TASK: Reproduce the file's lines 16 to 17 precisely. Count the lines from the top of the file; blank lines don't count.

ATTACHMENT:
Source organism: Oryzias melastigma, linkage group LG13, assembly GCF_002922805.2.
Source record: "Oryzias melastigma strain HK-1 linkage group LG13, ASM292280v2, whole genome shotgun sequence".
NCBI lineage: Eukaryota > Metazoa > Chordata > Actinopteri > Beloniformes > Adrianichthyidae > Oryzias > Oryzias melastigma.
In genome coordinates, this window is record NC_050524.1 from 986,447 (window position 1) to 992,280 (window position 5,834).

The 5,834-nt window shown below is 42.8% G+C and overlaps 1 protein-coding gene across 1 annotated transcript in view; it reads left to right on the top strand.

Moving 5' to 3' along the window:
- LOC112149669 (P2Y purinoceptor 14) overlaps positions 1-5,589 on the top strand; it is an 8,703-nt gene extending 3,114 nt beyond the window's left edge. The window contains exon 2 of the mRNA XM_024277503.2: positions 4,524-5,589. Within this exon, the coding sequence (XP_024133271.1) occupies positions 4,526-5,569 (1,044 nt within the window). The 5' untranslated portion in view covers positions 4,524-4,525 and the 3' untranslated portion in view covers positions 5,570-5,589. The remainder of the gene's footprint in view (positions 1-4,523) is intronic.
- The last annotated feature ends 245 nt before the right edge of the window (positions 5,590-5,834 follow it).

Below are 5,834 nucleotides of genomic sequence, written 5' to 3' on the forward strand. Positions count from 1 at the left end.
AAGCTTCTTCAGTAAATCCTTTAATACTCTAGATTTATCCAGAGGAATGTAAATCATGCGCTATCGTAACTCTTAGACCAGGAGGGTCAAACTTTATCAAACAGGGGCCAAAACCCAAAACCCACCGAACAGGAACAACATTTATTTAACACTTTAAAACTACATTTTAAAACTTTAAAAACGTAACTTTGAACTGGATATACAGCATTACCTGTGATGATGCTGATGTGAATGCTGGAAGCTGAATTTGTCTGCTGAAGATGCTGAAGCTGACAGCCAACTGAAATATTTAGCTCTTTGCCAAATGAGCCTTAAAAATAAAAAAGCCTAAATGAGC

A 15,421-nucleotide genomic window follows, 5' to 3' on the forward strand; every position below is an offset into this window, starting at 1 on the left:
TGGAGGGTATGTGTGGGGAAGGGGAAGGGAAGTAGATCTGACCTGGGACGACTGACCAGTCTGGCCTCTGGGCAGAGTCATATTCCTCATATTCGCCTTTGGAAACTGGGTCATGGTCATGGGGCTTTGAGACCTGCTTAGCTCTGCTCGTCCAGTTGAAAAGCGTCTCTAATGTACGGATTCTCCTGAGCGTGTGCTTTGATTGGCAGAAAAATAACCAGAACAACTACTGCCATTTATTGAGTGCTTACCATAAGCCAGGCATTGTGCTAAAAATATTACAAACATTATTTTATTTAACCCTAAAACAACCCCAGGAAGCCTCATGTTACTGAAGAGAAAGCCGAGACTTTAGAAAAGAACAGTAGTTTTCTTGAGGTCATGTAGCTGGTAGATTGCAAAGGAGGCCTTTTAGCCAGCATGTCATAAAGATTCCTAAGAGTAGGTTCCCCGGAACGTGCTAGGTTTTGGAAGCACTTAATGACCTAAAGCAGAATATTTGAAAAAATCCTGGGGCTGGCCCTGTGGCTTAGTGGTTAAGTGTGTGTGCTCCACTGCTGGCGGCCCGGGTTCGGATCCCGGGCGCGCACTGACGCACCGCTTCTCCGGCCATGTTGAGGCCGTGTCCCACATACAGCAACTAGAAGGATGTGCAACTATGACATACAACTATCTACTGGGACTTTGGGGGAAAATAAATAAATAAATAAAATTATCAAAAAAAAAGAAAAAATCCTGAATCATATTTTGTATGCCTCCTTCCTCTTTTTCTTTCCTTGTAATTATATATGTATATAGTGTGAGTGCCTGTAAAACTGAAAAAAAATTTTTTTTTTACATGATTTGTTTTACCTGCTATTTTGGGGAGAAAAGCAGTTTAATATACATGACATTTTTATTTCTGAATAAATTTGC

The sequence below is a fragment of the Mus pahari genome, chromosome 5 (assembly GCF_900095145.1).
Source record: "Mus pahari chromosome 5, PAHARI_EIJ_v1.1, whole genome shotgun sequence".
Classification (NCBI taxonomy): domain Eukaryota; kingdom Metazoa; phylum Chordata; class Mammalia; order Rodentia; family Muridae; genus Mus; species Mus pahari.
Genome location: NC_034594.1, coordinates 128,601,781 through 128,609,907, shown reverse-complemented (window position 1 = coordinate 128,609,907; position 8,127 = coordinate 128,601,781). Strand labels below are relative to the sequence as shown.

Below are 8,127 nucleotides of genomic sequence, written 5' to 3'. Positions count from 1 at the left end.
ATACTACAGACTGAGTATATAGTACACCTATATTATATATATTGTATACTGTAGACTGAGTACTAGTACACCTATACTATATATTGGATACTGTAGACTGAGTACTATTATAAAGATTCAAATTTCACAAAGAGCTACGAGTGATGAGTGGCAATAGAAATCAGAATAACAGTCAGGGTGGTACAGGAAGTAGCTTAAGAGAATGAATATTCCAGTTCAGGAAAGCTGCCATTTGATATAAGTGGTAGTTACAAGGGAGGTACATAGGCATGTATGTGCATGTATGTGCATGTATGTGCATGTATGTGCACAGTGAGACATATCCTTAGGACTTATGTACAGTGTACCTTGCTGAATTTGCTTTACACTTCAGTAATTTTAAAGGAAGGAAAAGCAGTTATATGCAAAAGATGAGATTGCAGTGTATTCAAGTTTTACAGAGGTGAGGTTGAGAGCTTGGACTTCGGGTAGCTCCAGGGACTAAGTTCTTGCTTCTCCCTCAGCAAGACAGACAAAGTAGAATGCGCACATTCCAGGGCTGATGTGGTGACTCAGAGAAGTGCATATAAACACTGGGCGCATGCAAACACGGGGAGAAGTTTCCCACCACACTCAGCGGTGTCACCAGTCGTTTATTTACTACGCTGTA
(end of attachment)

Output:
Genome location: NC_034594.1, coordinates 128,601,781 through 128,609,907, shown reverse-complemented (window position 1 = coordinate 128,609,907; position 8,127 = coordinate 128,601,781). Strand labels below are relative to the sequence as shown.

Below are 8,127 nucleotides of genomic sequence, written 5' to 3'. Positions count from 1 at the left end.